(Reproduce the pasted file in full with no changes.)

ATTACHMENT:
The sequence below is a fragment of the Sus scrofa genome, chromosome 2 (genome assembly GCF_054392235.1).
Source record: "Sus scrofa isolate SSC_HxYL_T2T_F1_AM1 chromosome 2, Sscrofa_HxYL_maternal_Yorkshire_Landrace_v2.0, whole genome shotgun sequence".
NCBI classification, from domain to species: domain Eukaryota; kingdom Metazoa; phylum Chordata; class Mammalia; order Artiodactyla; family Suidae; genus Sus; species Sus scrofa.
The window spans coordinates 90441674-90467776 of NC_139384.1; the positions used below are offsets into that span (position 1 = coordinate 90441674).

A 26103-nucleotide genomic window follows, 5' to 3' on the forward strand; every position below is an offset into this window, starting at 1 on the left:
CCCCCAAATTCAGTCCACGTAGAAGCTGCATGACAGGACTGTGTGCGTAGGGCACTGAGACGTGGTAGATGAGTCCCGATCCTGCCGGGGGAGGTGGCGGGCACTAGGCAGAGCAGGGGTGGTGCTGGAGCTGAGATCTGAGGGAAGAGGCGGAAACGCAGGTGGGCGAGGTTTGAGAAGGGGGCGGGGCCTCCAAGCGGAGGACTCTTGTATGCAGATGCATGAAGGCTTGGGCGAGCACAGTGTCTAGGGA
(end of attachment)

The sequence below is a fragment of the Sus scrofa genome, chromosome 2 (genome assembly GCF_054392235.1).
Source record: "Sus scrofa isolate SSC_HxYL_T2T_F1_AM1 chromosome 2, Sscrofa_HxYL_maternal_Yorkshire_Landrace_v2.0, whole genome shotgun sequence".
NCBI classification, from domain to species: domain Eukaryota; kingdom Metazoa; phylum Chordata; class Mammalia; order Artiodactyla; family Suidae; genus Sus; species Sus scrofa.
The window spans coordinates 90441674-90467776 of NC_139384.1; the positions used below are offsets into that span (position 1 = coordinate 90441674).

A 26103-nucleotide genomic window follows, 5' to 3' on the forward strand; every position below is an offset into this window, starting at 1 on the left:
CCCCCAAATTCAGTCCACGTAGAAGCTGCATGACAGGACTGTGTGCGTAGGGCACTGAGACGTGGTAGATGAGTCCCGATCCTGCCGGGGGAGGTGGCGGGCACTAGGCAGAGCAGGGGTGGTGCTGGAGCTGAGATCTGAGGGAAGAGGCGGAAACGCAGGTGGGCGAGGTTTGAGAAGGGGGCGGGGCCTCCAAGCGGAGGACTCTTGTATGCAGATGCATGAAGGCTTGGGCGAGCACAGTGTCTAGGGA